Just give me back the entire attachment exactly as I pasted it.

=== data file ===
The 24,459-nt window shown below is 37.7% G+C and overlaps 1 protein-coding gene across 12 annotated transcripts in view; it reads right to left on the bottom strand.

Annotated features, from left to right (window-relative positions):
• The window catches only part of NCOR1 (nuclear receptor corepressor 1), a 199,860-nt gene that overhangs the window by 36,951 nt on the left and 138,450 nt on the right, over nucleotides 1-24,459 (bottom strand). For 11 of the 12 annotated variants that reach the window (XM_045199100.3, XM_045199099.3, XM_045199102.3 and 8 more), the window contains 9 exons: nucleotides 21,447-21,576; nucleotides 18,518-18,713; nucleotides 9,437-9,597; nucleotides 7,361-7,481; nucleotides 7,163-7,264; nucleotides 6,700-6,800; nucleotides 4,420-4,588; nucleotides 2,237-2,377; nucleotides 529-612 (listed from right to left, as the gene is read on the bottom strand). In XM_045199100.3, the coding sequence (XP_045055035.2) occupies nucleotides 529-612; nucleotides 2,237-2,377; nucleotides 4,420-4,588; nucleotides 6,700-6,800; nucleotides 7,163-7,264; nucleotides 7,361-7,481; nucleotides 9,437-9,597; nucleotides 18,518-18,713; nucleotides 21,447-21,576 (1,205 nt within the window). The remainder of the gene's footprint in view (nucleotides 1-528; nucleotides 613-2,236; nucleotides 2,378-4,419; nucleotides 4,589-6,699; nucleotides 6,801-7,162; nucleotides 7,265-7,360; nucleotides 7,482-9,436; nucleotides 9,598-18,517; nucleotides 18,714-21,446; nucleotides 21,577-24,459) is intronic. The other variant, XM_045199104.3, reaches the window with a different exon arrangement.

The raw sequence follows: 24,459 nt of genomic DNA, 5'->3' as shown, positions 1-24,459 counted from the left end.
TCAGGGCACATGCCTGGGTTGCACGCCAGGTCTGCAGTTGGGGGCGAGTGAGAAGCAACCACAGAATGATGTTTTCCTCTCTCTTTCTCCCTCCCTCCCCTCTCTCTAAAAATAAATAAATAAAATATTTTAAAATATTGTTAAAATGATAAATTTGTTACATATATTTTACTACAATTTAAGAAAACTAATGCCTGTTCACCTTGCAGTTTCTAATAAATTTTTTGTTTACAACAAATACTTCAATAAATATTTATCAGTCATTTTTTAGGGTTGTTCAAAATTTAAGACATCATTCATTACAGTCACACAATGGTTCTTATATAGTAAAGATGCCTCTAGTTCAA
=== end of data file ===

The 24,459-nt window shown below is 37.7% G+C and overlaps 1 protein-coding gene across 12 annotated transcripts in view; it reads right to left on the bottom strand.

Annotated features, from left to right (window-relative positions):
• The window catches only part of NCOR1 (nuclear receptor corepressor 1), a 199,860-nt gene that overhangs the window by 36,951 nt on the left and 138,450 nt on the right, over nucleotides 1-24,459 (bottom strand). For 11 of the 12 annotated variants that reach the window (XM_045199100.3, XM_045199099.3, XM_045199102.3 and 8 more), the window contains 9 exons: nucleotides 21,447-21,576; nucleotides 18,518-18,713; nucleotides 9,437-9,597; nucleotides 7,361-7,481; nucleotides 7,163-7,264; nucleotides 6,700-6,800; nucleotides 4,420-4,588; nucleotides 2,237-2,377; nucleotides 529-612 (listed from right to left, as the gene is read on the bottom strand). In XM_045199100.3, the coding sequence (XP_045055035.2) occupies nucleotides 529-612; nucleotides 2,237-2,377; nucleotides 4,420-4,588; nucleotides 6,700-6,800; nucleotides 7,163-7,264; nucleotides 7,361-7,481; nucleotides 9,437-9,597; nucleotides 18,518-18,713; nucleotides 21,447-21,576 (1,205 nt within the window). The remainder of the gene's footprint in view (nucleotides 1-528; nucleotides 613-2,236; nucleotides 2,378-4,419; nucleotides 4,589-6,699; nucleotides 6,801-7,162; nucleotides 7,265-7,360; nucleotides 7,482-9,436; nucleotides 9,598-18,517; nucleotides 18,714-21,446; nucleotides 21,577-24,459) is intronic. The other variant, XM_045199104.3, reaches the window with a different exon arrangement.

The raw sequence follows: 24,459 nt of genomic DNA, 5'->3' as shown, positions 1-24,459 counted from the left end.
TCAGGGCACATGCCTGGGTTGCACGCCAGGTCTGCAGTTGGGGGCGAGTGAGAAGCAACCACAGAATGATGTTTTCCTCTCTCTTTCTCCCTCCCTCCCCTCTCTCTAAAAATAAATAAATAAAATATTTTAAAATATTGTTAAAATGATAAATTTGTTACATATATTTTACTACAATTTAAGAAAACTAATGCCTGTTCACCTTGCAGTTTCTAATAAATTTTTTGTTTACAACAAATACTTCAATAAATATTTATCAGTCATTTTTTAGGGTTGTTCAAAATTTAAGACATCATTCATTACAGTCACACAATGGTTCTTATATAGTAAAGATGCCTCTAGTTCAA